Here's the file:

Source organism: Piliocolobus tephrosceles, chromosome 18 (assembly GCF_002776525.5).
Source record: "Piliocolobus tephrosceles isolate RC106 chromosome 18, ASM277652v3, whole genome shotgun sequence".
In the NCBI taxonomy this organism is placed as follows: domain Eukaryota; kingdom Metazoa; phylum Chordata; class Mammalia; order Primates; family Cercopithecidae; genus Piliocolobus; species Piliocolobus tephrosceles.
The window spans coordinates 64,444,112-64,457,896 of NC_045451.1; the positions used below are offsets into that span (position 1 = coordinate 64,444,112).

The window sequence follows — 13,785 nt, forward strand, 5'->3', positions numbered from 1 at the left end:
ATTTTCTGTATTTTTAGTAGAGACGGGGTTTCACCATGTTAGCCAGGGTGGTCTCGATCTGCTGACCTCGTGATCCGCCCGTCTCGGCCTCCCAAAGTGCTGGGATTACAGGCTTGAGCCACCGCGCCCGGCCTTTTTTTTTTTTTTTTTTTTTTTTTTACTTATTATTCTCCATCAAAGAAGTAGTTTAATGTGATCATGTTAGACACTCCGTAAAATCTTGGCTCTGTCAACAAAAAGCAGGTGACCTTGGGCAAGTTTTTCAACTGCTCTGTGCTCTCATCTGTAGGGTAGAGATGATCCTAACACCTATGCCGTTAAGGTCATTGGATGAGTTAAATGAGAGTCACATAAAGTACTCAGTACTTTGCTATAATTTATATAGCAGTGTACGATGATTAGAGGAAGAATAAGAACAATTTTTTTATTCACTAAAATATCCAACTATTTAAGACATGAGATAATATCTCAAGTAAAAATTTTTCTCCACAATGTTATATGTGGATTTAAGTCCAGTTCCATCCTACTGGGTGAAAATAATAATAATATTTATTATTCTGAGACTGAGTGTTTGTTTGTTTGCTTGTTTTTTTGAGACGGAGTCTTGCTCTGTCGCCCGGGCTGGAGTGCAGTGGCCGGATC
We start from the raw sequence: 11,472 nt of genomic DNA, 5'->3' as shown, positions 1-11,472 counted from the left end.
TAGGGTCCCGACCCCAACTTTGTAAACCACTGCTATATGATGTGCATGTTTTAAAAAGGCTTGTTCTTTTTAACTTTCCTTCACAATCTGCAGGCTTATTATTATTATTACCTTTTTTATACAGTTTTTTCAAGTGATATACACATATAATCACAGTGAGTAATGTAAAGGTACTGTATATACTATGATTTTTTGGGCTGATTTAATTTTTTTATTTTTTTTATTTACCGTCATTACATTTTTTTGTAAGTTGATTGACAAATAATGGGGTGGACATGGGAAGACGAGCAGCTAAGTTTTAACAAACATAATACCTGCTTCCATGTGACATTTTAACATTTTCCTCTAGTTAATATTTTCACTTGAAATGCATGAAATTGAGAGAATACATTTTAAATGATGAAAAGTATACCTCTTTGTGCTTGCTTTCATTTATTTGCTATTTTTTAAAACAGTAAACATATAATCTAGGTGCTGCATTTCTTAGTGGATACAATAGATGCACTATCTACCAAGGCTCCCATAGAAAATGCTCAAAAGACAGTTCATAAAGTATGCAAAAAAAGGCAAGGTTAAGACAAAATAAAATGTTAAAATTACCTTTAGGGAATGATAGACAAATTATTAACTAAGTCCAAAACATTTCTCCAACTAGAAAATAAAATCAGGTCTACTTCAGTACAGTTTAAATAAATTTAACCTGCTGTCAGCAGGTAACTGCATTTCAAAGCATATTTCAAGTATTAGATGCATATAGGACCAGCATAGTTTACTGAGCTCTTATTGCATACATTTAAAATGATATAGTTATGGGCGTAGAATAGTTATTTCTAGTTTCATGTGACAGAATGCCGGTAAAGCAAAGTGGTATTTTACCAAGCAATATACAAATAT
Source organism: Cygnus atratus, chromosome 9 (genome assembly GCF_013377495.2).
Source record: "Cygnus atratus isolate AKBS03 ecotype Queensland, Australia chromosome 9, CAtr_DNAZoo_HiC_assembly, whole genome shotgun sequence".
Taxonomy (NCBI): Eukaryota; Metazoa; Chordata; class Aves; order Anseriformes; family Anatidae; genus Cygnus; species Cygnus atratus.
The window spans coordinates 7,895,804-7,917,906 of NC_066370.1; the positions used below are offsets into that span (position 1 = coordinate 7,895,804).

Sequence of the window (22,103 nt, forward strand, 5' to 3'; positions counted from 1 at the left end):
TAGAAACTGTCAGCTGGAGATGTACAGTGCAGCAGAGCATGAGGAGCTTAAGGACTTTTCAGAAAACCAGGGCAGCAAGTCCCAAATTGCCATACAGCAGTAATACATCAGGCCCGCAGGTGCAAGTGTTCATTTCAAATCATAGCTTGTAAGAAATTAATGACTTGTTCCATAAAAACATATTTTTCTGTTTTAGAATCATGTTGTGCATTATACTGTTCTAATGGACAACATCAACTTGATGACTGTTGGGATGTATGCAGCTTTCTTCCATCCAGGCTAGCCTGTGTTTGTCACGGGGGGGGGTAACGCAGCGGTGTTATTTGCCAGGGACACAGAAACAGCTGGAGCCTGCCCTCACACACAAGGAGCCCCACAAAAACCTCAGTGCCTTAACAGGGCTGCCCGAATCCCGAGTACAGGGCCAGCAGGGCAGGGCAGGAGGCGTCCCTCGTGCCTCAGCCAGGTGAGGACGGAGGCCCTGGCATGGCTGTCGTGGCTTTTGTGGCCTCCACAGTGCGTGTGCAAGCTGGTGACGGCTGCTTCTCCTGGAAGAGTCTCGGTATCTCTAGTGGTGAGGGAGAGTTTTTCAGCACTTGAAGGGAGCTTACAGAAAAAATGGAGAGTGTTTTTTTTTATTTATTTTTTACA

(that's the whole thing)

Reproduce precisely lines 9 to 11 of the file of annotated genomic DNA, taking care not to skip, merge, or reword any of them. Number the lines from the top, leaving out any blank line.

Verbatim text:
Source organism: Cygnus atratus, chromosome 9 (genome assembly GCF_013377495.2).
Source record: "Cygnus atratus isolate AKBS03 ecotype Queensland, Australia chromosome 9, CAtr_DNAZoo_HiC_assembly, whole genome shotgun sequence".
Taxonomy (NCBI): Eukaryota; Metazoa; Chordata; class Aves; order Anseriformes; family Anatidae; genus Cygnus; species Cygnus atratus.